Segment Your Day

Now, block time in your day for certain things. You have to market your book. Pick a time that is best suited for that and only market during those segments. It might work better for you to market from 8-10 each morning or 6-9 at night. It varies based on you and your life. Set a time to write, read, or do housework. That is really important. I have an issue with getting the laundry done. I’ll be working and totally forget. I have to set a time with an alarm to get my attention to run and get the laundry done so my daughter has a uniform to wear for her basketball game.

The same can be said about dinner. I have to get dinner started before they get home. I have to set an alarm on my phone to remind me. No matter what I’m doing, I have to get that roast in the oven. It also helps me pull away from my computer for a much needed break for my eyes, hands, and back.

Keep a Calendar

It is very important that you keep a calendar of events from work and from home. I would be lost without mine. I have even created my own version that meets my personal needs. If I have a doctor’s appointment, I put it on the calendar so I know to work around it. If the kids have a basketball game, I know to get everything done because there will be no working in the evening.

Use Every Opportunity

Take every opportunity you have to work. I’m not saying make this a priority, but don’t let a moment slide by to get a little bit in so you can spend time with the family. When we have a ball game, I put my work on my Kindle to take with me. Before the game, I catch up on my reading. When the game starts, I put my Kindle up until halftime. I read some more. When the game is over, I have to wait fifteen minutes before my child leaves the locker room. I take that time and read some more. Waiting in the doctor’s office, I have my work so I can get it done. By doing this, I can easily step away when the family needs me and focus on them.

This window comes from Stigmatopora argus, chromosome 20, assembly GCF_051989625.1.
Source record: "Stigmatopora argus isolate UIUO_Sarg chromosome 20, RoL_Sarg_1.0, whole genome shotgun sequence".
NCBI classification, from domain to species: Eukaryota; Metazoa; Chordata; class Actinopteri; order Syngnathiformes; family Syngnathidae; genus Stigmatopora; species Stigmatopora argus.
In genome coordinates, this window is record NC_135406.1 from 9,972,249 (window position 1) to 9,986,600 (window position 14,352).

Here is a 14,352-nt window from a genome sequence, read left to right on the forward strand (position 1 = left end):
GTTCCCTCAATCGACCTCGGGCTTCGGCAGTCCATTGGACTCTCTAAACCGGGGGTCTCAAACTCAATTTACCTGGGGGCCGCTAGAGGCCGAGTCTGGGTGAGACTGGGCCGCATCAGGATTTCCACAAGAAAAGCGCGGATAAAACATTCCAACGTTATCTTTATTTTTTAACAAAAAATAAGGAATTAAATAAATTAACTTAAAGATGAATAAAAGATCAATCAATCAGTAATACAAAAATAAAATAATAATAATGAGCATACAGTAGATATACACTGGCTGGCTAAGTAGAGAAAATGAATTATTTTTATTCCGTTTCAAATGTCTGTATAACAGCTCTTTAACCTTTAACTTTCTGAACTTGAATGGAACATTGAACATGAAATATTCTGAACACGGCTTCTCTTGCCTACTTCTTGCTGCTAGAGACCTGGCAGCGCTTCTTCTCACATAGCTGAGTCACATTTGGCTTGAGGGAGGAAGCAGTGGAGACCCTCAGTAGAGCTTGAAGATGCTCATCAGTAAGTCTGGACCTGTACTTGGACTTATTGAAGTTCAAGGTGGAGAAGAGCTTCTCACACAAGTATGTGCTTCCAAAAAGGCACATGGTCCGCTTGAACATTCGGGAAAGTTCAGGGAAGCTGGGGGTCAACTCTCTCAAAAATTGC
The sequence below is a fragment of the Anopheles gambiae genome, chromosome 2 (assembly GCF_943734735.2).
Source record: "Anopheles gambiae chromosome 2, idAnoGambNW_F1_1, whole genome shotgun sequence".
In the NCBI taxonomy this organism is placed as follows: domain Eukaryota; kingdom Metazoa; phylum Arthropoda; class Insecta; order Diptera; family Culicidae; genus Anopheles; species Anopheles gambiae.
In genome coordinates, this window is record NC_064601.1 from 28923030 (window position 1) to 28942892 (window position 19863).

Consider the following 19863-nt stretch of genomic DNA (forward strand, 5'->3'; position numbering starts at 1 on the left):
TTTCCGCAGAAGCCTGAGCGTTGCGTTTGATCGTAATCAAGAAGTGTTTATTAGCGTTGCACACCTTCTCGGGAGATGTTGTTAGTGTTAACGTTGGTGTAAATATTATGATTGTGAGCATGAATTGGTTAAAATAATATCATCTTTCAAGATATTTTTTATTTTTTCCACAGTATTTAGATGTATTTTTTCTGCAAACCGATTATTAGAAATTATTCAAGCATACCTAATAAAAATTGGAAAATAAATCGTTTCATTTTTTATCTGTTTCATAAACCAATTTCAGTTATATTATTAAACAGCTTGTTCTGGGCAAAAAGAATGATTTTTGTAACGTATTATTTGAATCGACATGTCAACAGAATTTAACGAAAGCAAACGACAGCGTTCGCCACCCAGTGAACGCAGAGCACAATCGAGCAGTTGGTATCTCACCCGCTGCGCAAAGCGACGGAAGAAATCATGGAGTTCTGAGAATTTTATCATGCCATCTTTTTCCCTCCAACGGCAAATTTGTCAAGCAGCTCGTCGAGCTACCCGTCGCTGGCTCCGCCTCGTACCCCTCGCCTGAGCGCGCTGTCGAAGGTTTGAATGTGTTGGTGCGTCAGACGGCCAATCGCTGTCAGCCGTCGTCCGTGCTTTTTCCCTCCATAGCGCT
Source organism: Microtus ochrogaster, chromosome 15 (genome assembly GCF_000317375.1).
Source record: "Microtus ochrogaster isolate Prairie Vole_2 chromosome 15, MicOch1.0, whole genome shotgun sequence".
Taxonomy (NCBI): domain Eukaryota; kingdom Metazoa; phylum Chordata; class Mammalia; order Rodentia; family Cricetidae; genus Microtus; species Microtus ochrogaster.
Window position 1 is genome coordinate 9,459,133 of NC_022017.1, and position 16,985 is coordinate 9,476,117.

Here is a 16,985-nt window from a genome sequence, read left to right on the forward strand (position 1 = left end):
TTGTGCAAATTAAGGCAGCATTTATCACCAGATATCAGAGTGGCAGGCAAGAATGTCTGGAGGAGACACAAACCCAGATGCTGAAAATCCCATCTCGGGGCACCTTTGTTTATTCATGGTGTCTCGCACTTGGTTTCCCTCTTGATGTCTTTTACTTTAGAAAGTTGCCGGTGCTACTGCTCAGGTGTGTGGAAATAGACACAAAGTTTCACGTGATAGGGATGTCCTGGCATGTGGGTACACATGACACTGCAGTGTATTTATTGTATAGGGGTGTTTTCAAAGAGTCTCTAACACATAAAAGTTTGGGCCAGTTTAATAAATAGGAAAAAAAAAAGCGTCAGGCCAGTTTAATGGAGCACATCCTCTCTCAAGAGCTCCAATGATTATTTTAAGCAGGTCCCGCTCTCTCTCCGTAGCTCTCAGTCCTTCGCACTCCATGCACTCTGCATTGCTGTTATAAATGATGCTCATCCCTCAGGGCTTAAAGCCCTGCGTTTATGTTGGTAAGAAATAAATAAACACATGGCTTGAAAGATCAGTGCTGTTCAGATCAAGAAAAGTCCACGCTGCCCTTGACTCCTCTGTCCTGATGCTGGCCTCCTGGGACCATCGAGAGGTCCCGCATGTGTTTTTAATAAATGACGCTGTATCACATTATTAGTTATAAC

Work Space

You need to have a work space that is separate from the home though in the home. Trust me, I know that this is not always possible. Many people can convert a spare bedroom into an office. Many of us can’t. I took a corner of my bedroom and made it an office. When the family is home all day and I need just an hour or two, I head to the library or to a local coffee shop. Working from home means you are flexible and can work almost anywhere.

If possible, carve a place that is yours and yours alone for your work.

The Right Tools

You need to have the right tools so you can mix the two segments of your life. Have a laptop instead of a desktop computer. With a laptop you can work while you wait on your kids at dance or soccer practice. Use your smartphone if you have one. You can check emails or read documents. I use my Kindle and tablet so when I have a chance, I can work while not losing out on time with the family. Use the technology that is available. I use Hootsuite to post messages on Facebook and Twitter even when I’m not home. So in a sense, I’m working when I’m not working. There is so much in the way of apps and software that can help you get the job done and not sacrifice home life.

Remember when you start working from home, the two parts of your life are in a dance together. You have to create a situation here in which both sides can move over for the other to move in and vice versa. They have to move in harmony. This won’t happen immediately. It takes time. Each dance partner will fight for control. There will be blowups and breakups until you find the right rhythm.